Football: Manchester United will spend to rebuild struggling team, says Woodward

Manchester United's Scottish manager David Moyes looks on during the English Premier League football match between Arsenal and Manchester United at the Emirates Stadium in London on Feb 12, 2014. English football champions Manchester United will
Manchester United's Scottish manager David Moyes looks on during the English Premier League football match between Arsenal and Manchester United at the Emirates Stadium in London on Feb 12, 2014. English football champions Manchester United will ramp up spending on new players to improve their ailing squad and boost the team's chances of winning the trophies that have been key to their financial success. -- PHOTO: AFP

LONDON (Reuters) - English football champions Manchester United will ramp up spending on new players to improve their ailing squad and boost the team's chances of winning the trophies that have been key to their financial success.

United, slumped in seventh place in the Premier League in a tough debut campaign for new manager David Moyes, on Wednesday posted an 11.6 per cent rise in second-quarter revenue, showing their on-pitch difficulties had not yet effected business.

The club said they would invest to ensure they could compete for top honours and the TV and sponsorship windfalls that come with them. United signed Chelsea midfielder Juan Mata for a club record fee of 37.1 million pounds (S$78.2 million) in January but still need reinforcements in defence and a commanding midfielder.

"We aren't afraid of moving in the market in a way that perhaps we haven't seen in recent years. Historically we've had roughly three sales and three purchases each year and it's possible that we will do more than that," Ed Woodward, executive vice-chairman said, adding everyone from Moyes down had acknowledged their poor league position.

He said that he could not give the likely range of spending, but added that some players would be sold this summer and that youth players would continue to be nurtured at the club.

The club, which last year won a record 20th Premier League title in Alex Ferguson's last season as manager, are 16 points off leaders Chelsea with more than half the season gone and are in danger of missing out on a place in the lucrative Champions League for the first time since 1995.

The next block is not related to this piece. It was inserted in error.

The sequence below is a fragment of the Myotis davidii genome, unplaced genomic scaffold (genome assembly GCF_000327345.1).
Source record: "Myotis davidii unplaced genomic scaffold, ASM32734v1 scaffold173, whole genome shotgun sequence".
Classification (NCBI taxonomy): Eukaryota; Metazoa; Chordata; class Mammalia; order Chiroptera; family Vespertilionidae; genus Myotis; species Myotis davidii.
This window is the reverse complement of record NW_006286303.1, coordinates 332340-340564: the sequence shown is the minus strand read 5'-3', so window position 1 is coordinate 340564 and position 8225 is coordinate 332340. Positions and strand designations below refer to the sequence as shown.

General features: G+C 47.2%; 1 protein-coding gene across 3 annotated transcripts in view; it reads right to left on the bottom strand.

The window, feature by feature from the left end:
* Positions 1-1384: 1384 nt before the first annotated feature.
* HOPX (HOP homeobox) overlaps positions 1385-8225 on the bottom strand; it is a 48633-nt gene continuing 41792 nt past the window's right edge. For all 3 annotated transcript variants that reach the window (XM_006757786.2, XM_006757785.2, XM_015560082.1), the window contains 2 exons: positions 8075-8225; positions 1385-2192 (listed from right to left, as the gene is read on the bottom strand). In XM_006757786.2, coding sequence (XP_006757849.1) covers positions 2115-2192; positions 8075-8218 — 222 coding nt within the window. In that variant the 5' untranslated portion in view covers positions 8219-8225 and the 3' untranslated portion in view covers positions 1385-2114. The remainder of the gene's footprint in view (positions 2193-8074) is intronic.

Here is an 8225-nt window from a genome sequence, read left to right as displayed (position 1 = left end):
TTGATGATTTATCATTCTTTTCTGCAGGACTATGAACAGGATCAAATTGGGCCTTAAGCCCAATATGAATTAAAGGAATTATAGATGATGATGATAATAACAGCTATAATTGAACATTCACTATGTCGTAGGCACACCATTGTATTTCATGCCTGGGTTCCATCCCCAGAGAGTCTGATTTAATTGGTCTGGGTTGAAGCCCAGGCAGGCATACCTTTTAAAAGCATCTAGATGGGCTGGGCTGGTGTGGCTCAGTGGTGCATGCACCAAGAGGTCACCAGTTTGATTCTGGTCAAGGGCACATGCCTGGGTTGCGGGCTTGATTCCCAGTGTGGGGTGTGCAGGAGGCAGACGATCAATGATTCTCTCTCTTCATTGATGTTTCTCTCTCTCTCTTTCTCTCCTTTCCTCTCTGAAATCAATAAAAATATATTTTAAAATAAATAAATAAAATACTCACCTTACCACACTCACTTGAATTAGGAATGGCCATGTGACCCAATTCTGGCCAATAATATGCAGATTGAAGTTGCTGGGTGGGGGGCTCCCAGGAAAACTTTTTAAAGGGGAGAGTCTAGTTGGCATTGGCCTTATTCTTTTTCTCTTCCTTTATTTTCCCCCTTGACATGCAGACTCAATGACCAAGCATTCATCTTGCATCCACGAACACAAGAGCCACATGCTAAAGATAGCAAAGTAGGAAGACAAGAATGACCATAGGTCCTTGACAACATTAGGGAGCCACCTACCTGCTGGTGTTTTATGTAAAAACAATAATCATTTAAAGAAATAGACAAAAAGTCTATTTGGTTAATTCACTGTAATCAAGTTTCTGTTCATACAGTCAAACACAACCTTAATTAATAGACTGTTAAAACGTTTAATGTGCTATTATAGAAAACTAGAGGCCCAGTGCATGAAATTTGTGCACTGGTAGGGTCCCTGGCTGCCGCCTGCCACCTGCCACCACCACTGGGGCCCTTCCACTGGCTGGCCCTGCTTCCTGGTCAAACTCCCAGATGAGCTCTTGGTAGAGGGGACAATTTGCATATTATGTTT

Asked what financial impact missing out on a Champions League spot this season would have on the club, Woodward said their global fan base and commercial pull would see them cope.

United's second quarter results provided a bright spot in the team's gloomy season, with revenue for the last three months of 2013 rising to 122.9 million pounds, in line with analyst forecasts, thanks to rising TV and commercial deals.

Adjusted core earnings before charges such as interest and tax was 1.6 per cent ahead at 51 million pounds for the period, the club said, adding it was on course to hit targets for the fiscal year to end-June.

Broadcasting and commercial sales both rose almost 19 per cent in the quarter, with the club activating six sponsorship deals in the period including with Fuji TV and Banif Bank.

Despite the poor form, United are set for a big rise in turnover as benefits roll in from improved Premier League TV contracts and new sponsorship deals. The club is forecasting revenue for the current season of between 420 million and 430 million pounds, up from 363 million pounds last season.

Their finances could soon be further boosted by a new kit supply deal. The club, owned by the American Glazer family, said they were in talks with several sportswear companies, including existing supplier Nike, about replacing their current contract that expires next year.

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